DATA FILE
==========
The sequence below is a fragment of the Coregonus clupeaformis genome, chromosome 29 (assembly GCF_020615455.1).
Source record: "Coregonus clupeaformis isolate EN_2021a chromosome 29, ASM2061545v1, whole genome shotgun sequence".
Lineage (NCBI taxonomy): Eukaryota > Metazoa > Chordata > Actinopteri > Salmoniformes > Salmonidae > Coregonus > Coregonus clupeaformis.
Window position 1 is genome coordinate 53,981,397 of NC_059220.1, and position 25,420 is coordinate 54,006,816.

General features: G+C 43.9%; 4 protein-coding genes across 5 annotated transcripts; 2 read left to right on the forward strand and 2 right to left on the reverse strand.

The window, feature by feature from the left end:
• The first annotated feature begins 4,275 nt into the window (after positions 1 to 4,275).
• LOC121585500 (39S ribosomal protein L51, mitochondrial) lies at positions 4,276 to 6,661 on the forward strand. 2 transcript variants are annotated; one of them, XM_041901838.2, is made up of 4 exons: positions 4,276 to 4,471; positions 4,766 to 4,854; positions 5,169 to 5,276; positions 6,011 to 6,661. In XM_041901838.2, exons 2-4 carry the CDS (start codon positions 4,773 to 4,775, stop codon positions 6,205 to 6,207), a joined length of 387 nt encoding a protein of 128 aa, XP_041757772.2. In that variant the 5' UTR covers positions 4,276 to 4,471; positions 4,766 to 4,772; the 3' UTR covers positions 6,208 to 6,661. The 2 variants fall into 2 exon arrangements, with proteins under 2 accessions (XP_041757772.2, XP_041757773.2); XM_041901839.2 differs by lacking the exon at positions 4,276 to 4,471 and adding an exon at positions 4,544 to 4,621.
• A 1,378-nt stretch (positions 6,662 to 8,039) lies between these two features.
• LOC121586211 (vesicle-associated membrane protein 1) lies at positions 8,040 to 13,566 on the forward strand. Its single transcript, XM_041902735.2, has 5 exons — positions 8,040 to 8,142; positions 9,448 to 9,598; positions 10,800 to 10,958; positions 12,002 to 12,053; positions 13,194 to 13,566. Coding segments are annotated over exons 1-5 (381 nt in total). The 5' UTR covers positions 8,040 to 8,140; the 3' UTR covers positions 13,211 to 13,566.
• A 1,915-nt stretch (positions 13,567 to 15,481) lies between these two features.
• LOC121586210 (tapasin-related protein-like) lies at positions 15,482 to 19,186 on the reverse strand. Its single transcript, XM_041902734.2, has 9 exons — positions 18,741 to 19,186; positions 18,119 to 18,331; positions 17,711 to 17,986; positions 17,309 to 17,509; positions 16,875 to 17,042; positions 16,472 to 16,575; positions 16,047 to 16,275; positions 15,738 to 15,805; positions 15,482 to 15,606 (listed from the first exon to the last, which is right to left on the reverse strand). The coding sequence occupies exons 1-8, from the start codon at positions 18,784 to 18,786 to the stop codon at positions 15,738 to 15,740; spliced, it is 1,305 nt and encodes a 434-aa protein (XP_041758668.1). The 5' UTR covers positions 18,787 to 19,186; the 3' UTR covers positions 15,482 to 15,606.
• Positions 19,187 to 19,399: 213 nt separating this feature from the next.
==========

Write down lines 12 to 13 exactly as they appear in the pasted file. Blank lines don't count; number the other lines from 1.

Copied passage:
• LOC121586210 (tapasin-related protein-like) lies at positions 15,482 to 19,186 on the reverse strand. Its single transcript, XM_041902734.2, has 9 exons — positions 18,741 to 19,186; positions 18,119 to 18,331; positions 17,711 to 17,986; positions 17,309 to 17,509; positions 16,875 to 17,042; positions 16,472 to 16,575; positions 16,047 to 16,275; positions 15,738 to 15,805; positions 15,482 to 15,606 (listed from the first exon to the last, which is right to left on the reverse strand). The coding sequence occupies exons 1-8, from the start codon at positions 18,784 to 18,786 to the stop codon at positions 15,738 to 15,740; spliced, it is 1,305 nt and encodes a 434-aa protein (XP_041758668.1). The 5' UTR covers positions 18,787 to 19,186; the 3' UTR covers positions 15,482 to 15,606.
• Positions 19,187 to 19,399: 213 nt separating this feature from the next.